Fantasy: All I need are names of collectors so I can start making sales.
Reality: You've got it backwards. Collectors find you; you don't find them. The way they do that is to discover your art, get interested, search you online, and if they like what they see, contact you.

Fantasy: All I need are names and contact information of galleries so I can start getting shows.
Reality: No amount of contact information will get you anywhere unless your art warrants it. And if it does, chances are good that interested galleries will notice and find you anyway, whether you have their contact information or not.

Fantasy: Asking art people who I admire but don't really know for names and numbers of galleries, dealers, agents, representatives or other professionals who might be able to help me in my art career is a good idea.
Reality: Asking complete strangers to risk their reputations or trusted relationships by referring artists they know nothing about has no upside for them and makes zero sense.

Fantasy: All I have to do is introduce myself to influential curators, critics, gallery owners or collectors, give them my contact information, and they'll get in touch with me.
Reality: You may be right, assuming you and your art are as influential as they are, and you give them a good reason to contact you. Otherwise, don't count on it.

Fantasy: I have a great idea for a show; now I can start contacting galleries about having it. I'll make the art when I get the show.
Reality: Galleries show art, not ideas. No art = no show.

Fantasy: Even though I only have (put a small number here) finished pieces of art, I'm ready to start contacting galleries for shows.
Reality: Hardly any art means hardly anything for galleries to show or sell, means hardly any chance of them offering you any kind of exposure or show.

Fantasy: All I have to do is email major art websites, social media influencers, publications, critics, or writers, show them my art, and they'll write about me.
Reality: Give them something worth writing about that will appeal to their audiences and maybe they will. The fact that you are an artist and you make art is not enough.

Fantasy: All I have to do is show my art to (name of influential art person), and they'll realize how good I am and make me famous.
Reality: The only person who can make you famous is you. Do a good job making art that gets noticed, and others will eventually step in to help.

Fantasy: I can find a patron or benefactor who will support me so I can make whatever art I want to make whenever I want to make it.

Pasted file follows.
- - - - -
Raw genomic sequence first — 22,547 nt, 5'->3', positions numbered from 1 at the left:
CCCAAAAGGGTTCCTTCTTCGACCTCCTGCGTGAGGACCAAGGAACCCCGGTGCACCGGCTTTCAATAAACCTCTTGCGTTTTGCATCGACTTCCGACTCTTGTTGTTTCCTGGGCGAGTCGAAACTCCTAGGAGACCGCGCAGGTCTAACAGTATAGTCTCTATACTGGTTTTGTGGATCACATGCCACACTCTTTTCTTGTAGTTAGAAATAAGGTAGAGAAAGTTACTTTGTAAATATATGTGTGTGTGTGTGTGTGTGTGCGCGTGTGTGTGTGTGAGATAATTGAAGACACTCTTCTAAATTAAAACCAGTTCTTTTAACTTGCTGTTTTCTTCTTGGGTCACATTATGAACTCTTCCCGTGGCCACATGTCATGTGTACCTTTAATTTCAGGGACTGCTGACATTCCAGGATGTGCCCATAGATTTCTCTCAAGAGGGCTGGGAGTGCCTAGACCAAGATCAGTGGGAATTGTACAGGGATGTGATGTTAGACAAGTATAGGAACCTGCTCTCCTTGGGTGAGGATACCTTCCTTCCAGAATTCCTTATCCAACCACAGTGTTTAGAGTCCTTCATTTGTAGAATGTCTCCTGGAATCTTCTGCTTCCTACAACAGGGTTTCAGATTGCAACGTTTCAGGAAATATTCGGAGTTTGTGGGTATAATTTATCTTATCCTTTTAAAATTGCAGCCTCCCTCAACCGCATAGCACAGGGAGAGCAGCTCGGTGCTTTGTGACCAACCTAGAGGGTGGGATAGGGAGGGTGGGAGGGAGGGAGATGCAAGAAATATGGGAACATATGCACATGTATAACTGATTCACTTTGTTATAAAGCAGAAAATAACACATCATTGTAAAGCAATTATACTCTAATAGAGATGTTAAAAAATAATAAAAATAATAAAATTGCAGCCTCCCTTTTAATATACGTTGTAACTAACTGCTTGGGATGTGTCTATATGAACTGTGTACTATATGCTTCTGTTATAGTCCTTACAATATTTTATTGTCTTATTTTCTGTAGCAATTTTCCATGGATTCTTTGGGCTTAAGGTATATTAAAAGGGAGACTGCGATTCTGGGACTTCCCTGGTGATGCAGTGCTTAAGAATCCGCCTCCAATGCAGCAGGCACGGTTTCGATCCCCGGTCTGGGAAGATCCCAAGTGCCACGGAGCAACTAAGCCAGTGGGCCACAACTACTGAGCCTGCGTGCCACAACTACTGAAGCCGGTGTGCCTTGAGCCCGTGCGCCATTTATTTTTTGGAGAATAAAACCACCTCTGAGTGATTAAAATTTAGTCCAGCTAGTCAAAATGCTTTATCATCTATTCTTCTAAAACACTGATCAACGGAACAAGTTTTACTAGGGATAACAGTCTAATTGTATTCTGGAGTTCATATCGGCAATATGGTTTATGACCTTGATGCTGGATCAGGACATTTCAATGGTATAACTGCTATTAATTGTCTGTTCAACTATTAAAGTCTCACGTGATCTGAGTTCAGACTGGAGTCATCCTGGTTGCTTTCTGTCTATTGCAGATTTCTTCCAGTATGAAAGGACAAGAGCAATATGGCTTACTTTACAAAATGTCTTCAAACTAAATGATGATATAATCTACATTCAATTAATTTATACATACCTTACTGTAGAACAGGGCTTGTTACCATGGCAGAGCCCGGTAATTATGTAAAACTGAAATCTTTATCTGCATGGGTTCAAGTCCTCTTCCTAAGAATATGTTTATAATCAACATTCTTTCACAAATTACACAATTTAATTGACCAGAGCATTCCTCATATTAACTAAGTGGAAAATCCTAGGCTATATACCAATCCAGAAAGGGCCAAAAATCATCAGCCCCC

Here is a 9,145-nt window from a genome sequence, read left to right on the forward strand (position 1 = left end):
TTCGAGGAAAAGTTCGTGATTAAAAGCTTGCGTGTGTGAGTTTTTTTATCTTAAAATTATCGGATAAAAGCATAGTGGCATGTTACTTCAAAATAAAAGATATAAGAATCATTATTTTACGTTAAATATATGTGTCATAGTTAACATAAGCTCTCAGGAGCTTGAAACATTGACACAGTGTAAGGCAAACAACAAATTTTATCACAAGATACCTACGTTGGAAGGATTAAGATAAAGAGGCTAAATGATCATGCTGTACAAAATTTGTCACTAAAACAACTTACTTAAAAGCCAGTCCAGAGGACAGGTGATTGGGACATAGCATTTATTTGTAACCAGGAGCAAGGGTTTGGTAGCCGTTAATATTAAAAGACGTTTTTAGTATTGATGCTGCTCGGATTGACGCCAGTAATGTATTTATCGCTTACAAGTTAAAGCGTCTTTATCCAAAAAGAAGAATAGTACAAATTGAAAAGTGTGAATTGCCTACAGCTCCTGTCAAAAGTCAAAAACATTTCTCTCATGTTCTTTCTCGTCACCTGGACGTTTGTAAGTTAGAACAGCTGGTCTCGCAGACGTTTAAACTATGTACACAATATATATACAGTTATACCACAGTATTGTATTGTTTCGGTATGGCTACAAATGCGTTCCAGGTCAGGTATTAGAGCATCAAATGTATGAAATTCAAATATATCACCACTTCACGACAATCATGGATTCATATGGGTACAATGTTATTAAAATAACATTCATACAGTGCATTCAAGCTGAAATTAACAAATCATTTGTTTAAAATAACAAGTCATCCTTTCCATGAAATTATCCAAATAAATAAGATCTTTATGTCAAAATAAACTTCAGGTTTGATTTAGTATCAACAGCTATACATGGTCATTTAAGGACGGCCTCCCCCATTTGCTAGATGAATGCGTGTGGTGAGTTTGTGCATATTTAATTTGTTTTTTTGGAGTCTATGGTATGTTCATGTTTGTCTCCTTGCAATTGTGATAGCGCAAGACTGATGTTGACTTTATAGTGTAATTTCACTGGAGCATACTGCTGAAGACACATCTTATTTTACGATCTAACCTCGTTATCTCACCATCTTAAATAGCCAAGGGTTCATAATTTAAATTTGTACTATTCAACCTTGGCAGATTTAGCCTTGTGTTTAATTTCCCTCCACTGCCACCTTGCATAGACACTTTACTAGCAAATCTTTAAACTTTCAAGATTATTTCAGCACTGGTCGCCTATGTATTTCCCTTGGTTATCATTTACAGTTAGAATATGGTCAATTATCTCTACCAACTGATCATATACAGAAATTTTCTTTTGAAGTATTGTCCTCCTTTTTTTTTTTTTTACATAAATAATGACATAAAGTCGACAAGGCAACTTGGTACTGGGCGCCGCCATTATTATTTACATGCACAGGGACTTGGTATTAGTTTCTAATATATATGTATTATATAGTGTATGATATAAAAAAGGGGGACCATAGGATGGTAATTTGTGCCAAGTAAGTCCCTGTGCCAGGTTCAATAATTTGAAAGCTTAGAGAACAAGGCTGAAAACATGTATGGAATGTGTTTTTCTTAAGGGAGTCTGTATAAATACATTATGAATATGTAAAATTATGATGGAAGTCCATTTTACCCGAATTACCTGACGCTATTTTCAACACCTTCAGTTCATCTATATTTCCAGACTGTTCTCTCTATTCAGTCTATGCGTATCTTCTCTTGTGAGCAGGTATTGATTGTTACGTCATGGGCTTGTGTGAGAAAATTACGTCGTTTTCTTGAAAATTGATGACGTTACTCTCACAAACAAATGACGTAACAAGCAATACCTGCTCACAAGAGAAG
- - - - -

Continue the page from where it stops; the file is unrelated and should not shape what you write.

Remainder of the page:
Reality: Patrons or benefactors generally ask for things in return before handing over the cash. So be prepared to make a deal.

Fantasy: Someone will come to my studio and buy all of my work.
Reality: Start with selling them a single piece and work your way up from there.

Fantasy: Real artists (aka true artists) never market or promote their own art.
Reality: Someone's got to call attention to it, and until you have representation, that someone has to be you. BTW, how do you tell the difference between a "real" or "true" artist and all the other artists out there?

Fantasy: True artists (aka real artists) don't do social media.
Reality: Having an online presence is currently the number one best way by far for artists to get their art noticed. Good luck getting known and getting somewhere without one.

Fantasy: Having an online profile is bad for my art career.
Reality: Elitist art school myth.

Fantasy: Cultivating an online following is a waste of time.
Reality: See above.

Fantasy: No one shops for art online.
Reality: Everyone shops for art online. They may end up buying it in person, but they usually find out about it online first.

Fantasy: No serious collectors look for art online.
Reality: All serious collectors, galleries, and fine arts professionals look for art and artists online. Why? Because they don't want to miss anything. Personal communications and visits come later.

Fantasy: No one buys art online.
Reality: Plenty of people buy art online... and in all price ranges. And the number of online sales is only increasing.

Fantasy: My art will sell itself.
Reality: No art sells itself. Someone has to sell it, and until you get representation, that someone will have to be you.

Fantasy: I should never have to sell my art. Other people should sell it for me.
Reality: You have to sell it first. Do that successfully and others will eventually sell it for you.

Fantasy: My art is worth whatever price I put on it.
Reality: Maybe to you, but unless you can prove it to potential buyers as well, you're not going to make any sales.